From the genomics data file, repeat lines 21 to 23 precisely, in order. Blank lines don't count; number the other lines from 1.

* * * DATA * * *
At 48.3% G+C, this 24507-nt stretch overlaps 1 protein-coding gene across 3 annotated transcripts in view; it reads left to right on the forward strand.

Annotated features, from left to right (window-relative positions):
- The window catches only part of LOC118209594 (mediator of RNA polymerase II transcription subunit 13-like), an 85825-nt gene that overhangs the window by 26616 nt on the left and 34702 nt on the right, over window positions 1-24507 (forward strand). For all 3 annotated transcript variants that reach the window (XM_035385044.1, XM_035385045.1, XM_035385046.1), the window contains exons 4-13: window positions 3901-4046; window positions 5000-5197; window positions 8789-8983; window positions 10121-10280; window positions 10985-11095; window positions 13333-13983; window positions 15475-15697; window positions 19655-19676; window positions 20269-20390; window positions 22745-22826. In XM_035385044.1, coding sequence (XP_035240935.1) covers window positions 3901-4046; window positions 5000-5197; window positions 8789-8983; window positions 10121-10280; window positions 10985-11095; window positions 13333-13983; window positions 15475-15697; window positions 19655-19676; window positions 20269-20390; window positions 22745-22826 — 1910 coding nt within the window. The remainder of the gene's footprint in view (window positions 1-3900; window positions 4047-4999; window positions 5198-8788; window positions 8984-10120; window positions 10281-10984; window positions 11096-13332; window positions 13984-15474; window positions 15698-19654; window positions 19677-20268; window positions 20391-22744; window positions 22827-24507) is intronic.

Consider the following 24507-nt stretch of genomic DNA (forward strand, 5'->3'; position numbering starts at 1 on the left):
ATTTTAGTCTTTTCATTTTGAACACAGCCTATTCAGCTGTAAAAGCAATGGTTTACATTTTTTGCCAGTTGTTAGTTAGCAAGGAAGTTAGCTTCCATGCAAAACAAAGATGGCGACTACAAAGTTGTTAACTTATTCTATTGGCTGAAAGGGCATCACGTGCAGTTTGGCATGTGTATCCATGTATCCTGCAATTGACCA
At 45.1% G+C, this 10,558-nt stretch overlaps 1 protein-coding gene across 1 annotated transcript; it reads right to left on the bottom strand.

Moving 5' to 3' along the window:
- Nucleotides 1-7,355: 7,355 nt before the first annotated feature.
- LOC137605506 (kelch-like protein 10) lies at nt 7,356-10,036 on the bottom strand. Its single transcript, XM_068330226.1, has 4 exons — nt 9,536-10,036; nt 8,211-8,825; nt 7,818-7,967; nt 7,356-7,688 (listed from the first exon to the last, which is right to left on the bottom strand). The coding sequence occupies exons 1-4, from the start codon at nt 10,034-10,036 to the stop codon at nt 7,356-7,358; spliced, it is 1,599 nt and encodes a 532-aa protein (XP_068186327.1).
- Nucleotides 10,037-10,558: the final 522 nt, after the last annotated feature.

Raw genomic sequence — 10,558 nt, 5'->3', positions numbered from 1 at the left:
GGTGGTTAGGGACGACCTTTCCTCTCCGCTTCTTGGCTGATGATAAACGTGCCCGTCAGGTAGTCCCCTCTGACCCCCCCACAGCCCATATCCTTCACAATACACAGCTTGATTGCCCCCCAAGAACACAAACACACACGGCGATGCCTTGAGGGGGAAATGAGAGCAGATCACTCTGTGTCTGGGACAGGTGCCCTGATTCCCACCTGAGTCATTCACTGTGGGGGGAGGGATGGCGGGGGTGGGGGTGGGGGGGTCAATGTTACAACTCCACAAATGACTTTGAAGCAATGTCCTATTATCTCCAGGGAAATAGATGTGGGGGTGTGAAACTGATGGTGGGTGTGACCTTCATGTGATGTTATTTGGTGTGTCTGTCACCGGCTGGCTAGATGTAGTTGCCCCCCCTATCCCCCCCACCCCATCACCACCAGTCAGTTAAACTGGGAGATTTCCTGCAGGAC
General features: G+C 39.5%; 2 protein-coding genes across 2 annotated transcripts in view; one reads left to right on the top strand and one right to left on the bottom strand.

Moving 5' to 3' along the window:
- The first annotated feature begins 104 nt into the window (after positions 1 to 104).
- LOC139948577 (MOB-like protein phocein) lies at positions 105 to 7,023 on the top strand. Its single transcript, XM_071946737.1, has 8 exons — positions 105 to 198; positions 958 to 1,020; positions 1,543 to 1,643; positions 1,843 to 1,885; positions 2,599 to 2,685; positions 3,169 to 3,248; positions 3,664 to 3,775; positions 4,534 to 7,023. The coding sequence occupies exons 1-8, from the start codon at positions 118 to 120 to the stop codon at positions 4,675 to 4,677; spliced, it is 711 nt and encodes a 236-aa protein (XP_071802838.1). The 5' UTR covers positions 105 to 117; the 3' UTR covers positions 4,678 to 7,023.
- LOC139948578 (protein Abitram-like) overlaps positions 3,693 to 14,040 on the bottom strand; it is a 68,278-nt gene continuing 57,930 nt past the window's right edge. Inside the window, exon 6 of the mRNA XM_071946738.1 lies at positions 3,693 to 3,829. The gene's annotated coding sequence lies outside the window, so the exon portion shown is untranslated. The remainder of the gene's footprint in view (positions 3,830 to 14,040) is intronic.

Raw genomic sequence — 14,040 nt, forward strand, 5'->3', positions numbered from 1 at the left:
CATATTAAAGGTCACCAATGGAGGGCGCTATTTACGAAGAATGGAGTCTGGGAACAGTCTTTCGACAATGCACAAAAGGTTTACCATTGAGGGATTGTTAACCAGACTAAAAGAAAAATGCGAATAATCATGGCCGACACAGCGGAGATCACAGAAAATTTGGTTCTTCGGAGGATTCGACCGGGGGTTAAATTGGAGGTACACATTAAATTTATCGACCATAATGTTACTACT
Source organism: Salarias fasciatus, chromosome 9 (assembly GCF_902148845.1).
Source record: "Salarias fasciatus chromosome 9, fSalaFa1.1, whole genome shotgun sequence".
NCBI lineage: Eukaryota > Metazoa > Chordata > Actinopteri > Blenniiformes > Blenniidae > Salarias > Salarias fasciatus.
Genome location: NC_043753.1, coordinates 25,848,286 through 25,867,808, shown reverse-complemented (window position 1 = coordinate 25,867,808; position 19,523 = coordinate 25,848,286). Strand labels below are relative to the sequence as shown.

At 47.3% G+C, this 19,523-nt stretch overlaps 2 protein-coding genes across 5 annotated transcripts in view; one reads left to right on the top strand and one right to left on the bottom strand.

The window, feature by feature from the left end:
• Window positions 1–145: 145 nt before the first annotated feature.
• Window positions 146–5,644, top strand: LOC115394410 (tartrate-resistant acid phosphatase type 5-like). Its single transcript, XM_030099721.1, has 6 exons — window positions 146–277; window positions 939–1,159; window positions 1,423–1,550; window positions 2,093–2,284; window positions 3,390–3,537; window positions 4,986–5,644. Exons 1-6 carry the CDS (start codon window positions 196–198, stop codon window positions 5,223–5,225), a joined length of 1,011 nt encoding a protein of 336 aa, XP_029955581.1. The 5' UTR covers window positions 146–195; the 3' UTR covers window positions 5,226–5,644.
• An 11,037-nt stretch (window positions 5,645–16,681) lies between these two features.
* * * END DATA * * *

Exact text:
Source record: "Salarias fasciatus chromosome 9, fSalaFa1.1, whole genome shotgun sequence".
NCBI lineage: Eukaryota > Metazoa > Chordata > Actinopteri > Blenniiformes > Blenniidae > Salarias > Salarias fasciatus.
Genome location: NC_043753.1, coordinates 25,848,286 through 25,867,808, shown reverse-complemented (window position 1 = coordinate 25,867,808; position 19,523 = coordinate 25,848,286). Strand labels below are relative to the sequence as shown.